Austin Beautiful

Brady Morrison and international studies majors Julia HHudson and Caroline Thomas attend a meeting about the Cover the Night event.

Photo Credit: Raveena Bhalara | Daily Texan Staff

The UT chapter of Invisible Children will flood Austin with 1,000 posters in a number of different languages while participating in Cover the Night, the Kony 2012 campaign’s main event Friday.

Members of the club gathered Wednesday during their chapter’s last meeting before the event to discuss the details of Cover the Night. With the help of the Invisible Children Austin Street Team, the UT chapter of Invisible Children and other groups not affiliated with the club will cover Austin with wall art, fliers, posters and stickers in order to continue spreading the message of Kony 2012: Arrest Joesph Kony. Kony is an African warlord with a long track record of wrongdoings including the kidnapping and use of children for child soldiers.

The UT chapter of Invisible Children will spend most of their time during Cover the Night at The Hope Foundation’s outdoor gallery, said Cassidy Myers, Invisible Children Austin Street Team coordinator. A non-profit organization in Austin, The Hope Foundation helps artists who are working on peace projects get their message out to the community, according to their website.

The Hope Foundation offered Invisible Children access to its Hope Outdoor Gallery where murals will be created and large banners will be hung for Cover the Night. The 1,000 posters will be written in Mandarin Chinese, Spanish, English and other languages to reach as many people as possible, Myers said. Sidewalk chalk and reverse graffiti, a form of tagging where a stencil is placed on a dirty wall and cleaned off, revealing the message, will be used as well.
Keep Austin Beautiful, a non-profit organization focused on the environment, is donating gloves, shovels and paint rollers to use for Cover the Night.

Although Kony 2012 is geared at stopping an international issue, spreading the message of Kony 2012 throughout Austin has also become a community service project, Myers said.

“We want to earn our right to be heard globally by acting locally within our own community,” Myers said. “Why would you try to help someone globally if you can’t even help your neighbor?”

She said supporters do things like mow a neighbor’s lawn in exchange for posting a Kony pickett sign because Invisible Children wants participants to earn their right to be heard. Local communities must better themselves so they can eventually turn their focus to global community issues, she said.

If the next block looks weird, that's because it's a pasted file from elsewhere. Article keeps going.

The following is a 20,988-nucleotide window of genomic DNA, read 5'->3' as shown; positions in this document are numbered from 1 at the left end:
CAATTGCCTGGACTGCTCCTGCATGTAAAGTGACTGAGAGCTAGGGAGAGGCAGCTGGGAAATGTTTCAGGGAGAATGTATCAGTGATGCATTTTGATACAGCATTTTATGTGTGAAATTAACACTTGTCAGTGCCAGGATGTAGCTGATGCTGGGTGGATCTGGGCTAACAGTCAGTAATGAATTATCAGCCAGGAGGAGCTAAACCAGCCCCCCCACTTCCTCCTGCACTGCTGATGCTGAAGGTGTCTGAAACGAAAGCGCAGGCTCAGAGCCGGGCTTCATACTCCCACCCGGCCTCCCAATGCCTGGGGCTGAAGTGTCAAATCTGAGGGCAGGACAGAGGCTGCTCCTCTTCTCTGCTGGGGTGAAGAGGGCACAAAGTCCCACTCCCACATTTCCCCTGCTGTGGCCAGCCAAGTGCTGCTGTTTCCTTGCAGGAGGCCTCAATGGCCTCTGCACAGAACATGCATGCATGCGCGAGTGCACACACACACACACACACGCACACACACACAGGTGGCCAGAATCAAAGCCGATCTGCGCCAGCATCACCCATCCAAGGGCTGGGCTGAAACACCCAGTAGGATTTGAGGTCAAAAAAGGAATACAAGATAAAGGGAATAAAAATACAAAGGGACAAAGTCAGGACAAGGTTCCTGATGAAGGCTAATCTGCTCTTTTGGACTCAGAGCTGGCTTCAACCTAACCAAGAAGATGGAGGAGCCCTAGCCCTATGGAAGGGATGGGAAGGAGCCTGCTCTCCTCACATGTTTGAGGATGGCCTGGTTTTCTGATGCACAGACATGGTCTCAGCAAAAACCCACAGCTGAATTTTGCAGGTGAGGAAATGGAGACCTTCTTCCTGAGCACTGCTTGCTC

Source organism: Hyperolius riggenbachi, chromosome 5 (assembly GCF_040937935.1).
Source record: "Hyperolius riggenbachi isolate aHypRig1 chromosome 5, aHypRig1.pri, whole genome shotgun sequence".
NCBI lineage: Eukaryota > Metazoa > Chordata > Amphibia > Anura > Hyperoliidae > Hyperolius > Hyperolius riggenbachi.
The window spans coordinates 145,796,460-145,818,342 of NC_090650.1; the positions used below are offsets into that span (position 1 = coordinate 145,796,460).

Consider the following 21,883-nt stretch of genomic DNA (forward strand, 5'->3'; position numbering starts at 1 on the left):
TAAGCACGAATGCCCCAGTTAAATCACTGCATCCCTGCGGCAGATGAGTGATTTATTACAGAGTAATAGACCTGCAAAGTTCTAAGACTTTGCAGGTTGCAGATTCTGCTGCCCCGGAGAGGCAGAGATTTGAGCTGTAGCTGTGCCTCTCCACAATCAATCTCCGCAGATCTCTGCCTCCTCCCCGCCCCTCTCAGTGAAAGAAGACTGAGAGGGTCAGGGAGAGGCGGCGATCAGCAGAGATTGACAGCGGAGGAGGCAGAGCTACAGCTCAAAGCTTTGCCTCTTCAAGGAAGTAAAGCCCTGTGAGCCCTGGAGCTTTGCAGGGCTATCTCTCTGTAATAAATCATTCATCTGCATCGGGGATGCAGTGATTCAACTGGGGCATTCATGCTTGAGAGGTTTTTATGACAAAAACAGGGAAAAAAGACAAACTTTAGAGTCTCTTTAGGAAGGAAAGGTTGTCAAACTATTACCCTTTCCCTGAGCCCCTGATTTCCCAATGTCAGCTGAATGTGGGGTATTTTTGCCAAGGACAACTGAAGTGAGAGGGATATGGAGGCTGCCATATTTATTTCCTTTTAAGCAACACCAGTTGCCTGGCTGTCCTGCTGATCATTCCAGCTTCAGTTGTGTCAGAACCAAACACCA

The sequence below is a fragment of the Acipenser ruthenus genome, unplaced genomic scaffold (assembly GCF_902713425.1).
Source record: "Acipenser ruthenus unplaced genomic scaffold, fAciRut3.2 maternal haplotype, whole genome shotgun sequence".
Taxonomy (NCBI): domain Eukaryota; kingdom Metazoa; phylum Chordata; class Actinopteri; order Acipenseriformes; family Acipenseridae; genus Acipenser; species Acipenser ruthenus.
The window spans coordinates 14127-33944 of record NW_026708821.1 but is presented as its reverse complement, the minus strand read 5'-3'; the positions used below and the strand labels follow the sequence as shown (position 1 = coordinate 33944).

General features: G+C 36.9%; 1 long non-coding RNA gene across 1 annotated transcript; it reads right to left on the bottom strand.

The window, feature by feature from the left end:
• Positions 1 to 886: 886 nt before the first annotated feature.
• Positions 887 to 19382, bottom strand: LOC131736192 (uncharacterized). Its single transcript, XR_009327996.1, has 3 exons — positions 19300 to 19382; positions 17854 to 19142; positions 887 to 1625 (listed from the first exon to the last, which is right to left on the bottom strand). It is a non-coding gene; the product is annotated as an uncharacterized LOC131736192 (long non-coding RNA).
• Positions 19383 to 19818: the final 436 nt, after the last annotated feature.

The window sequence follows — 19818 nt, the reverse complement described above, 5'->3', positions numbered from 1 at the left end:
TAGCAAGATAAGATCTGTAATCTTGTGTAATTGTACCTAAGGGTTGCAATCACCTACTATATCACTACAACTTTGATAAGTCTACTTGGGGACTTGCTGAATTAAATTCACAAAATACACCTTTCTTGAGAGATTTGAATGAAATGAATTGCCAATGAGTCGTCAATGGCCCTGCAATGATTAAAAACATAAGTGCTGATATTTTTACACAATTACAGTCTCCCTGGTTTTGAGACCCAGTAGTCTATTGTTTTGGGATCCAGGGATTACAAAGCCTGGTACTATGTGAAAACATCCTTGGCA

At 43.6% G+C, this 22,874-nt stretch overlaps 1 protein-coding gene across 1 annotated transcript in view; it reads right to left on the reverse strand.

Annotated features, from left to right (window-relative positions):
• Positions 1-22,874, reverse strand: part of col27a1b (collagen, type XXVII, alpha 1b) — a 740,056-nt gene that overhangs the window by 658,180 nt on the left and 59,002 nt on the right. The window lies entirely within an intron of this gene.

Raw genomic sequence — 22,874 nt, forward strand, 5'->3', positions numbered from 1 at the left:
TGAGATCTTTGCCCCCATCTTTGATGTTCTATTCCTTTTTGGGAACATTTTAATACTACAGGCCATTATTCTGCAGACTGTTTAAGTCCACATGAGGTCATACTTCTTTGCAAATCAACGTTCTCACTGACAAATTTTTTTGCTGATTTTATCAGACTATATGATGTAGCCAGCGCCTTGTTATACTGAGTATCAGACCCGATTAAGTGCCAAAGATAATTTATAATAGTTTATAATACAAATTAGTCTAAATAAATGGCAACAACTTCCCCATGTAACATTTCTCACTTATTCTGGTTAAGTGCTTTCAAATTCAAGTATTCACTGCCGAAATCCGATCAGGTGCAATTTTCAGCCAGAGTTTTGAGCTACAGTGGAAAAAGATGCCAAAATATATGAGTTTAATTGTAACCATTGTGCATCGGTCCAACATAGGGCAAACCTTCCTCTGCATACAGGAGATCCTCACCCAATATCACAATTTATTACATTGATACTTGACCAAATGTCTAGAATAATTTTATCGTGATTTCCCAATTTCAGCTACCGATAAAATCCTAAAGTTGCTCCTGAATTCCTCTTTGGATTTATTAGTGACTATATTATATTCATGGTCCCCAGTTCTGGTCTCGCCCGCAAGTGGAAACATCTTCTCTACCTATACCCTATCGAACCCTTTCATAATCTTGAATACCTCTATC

Invisible Children co-founder Jason Russell created the original “Kony 2012” video, which eventually went viral and garnered almost 100 million views on YouTube. Russell was detained by police on March 15 and was subsequently brought to a medical facility to be evaluated after he was found running through the streets in his underwear and shouting incoherently, according to the Huffington Post. A video of Russell running through the streets prior to his detainment was shortly thereafter released to celebrity news website TMZ.

“I don’t think Russell’s scandal will affect the impact of Kony 2012,” Myers said. “TMZ overexaggerated the entire incident. Russell was physically and mentally exhausted after giving over 80 interviews within two weeks.”

She said the Kony 2012 movement is so much bigger than any one person, which was exactly what Russell wanted.

International relations sophomore and Invisible Children member Caroline Thomas said she has been involved with Kony 2012 since the student chapter’s inception last fall. Thomas commented on the subsequent Stop Kony YouTube videos obtaining lower views than the first video.

“We understand there won’t be 100 million views for all of Kony 2012’s videos, but there’s still an impact,” Thomas said. “In the end it comes down to removing Kony from his reign of terror and the people who have stuck around must have seen the significance in that endeavor.”

Thomas said the original Kony 2012 video garnered a huge surge of interest, which has helped the chapter build its member base.

History sophomore Danielle Lefteau said she feels like the viral video has done a great job of gathering attention, but most people just watch the video. Lefteau said they will maybe update their Facebook cover photo to “Kony 2012,” but never actually donate their time or money to truly help the cause.